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J Alzheimers Dis. 2013;36(1):145-53. doi: 10.3233/JAD-130032.

PET imaging of neuropathology in tauopathies: progressive supranuclear palsy.

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Department of Molecular and Medical Pharmacology, David Geffen School of Medicine, University of California at Los Angeles, Los Angeles, CA 90095-6948, USA.



Currently [18F]FDDNP is the only PET imaging probe with the ability to visualize hyperphosphorylated tau fibrillar aggregates in living subjects. In this work, we evaluate in vivo [18F]FDDNP labeling of brain neuropathology, primarily tau fibrillar aggregates, in patients with progressive supranuclear palsy (PSP), a human tauopathy usually lacking amyloid-β deposits.


Fifteen patients with PSP received [18F]FDDNP PET scanning. [18F]FDDNP distribution volume ratios, in reference to cerebellar gray matter, were determined for cortical and subcortical areas and compared with those of patients with Parkinson's disease with short disease duration, and age-matched control subjects without neurodegenerative disorders.


[18F]FDDNP binding was present in subcortical areas (e.g., striatum, thalamus, subthalamic region, midbrain, and cerebellar white matter) regardless of disease severity, with progressive subcortical and cortical involvement as disease severity increased. Brain patterns of [18F]FDDNP binding were entirely consistent with the known pathology distribution for PSP. High midbrain and subthalamic region [18F]FDDNP binding was distinctive for PSP subjects and separated them from controls and patients with Parkinson's disease.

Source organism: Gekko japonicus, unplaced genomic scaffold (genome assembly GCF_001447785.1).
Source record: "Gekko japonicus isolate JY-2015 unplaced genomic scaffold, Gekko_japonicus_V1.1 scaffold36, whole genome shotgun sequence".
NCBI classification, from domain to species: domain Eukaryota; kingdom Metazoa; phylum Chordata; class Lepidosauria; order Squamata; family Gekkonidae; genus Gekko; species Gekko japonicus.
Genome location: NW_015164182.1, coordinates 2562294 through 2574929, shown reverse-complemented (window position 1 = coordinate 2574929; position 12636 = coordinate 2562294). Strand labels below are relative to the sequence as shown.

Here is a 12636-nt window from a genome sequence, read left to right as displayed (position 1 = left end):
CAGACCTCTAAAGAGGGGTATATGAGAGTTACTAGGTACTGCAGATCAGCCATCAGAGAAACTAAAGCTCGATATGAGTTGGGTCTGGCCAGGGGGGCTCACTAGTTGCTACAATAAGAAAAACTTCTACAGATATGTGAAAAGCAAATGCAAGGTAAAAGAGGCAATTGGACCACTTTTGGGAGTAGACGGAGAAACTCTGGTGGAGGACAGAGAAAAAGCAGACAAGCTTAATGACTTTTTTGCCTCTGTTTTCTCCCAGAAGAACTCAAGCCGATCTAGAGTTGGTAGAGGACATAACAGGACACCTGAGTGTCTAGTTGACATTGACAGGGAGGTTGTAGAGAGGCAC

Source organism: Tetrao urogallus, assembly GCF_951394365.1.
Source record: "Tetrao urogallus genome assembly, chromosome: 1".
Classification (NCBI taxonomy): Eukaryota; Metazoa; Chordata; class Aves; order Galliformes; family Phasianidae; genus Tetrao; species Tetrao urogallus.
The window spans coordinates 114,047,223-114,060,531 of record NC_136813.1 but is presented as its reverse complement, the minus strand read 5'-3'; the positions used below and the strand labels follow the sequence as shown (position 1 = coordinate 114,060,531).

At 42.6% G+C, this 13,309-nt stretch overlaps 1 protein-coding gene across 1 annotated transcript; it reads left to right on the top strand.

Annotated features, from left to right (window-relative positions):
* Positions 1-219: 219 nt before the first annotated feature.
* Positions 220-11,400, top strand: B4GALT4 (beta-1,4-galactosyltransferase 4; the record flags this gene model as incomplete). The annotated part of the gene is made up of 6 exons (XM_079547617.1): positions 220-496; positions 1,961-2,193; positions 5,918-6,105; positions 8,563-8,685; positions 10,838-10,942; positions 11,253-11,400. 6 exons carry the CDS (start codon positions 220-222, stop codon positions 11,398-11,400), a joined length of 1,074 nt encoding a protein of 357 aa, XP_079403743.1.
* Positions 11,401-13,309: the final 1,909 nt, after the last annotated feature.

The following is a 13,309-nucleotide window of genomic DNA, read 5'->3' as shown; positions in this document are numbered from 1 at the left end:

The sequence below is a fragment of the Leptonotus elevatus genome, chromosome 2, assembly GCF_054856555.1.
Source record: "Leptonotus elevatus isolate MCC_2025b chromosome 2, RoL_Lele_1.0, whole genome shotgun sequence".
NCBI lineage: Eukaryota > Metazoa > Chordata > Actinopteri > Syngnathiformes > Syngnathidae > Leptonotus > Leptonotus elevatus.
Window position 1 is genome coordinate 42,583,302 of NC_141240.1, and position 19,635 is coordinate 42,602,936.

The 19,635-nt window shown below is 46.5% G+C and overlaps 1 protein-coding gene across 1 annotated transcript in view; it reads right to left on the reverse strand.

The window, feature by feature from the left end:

These results provide evidence that [18F]FDDNP is a sensitive in vivo PET imaging probe to map and quantify the dynamic regional localization of tau fibrillar aggregates in PSP. Furthermore, [18F]FDDNP PET may provide a tool to detect changes in tau pathology distribution either associated with disease progression or as a treatment biomarker for future tau-specific therapies. Patterns of [18F]FDDNP binding may also be useful in diagnosis early in disease presentation when clinical distinction among neurodegenerative disorders is often difficult.

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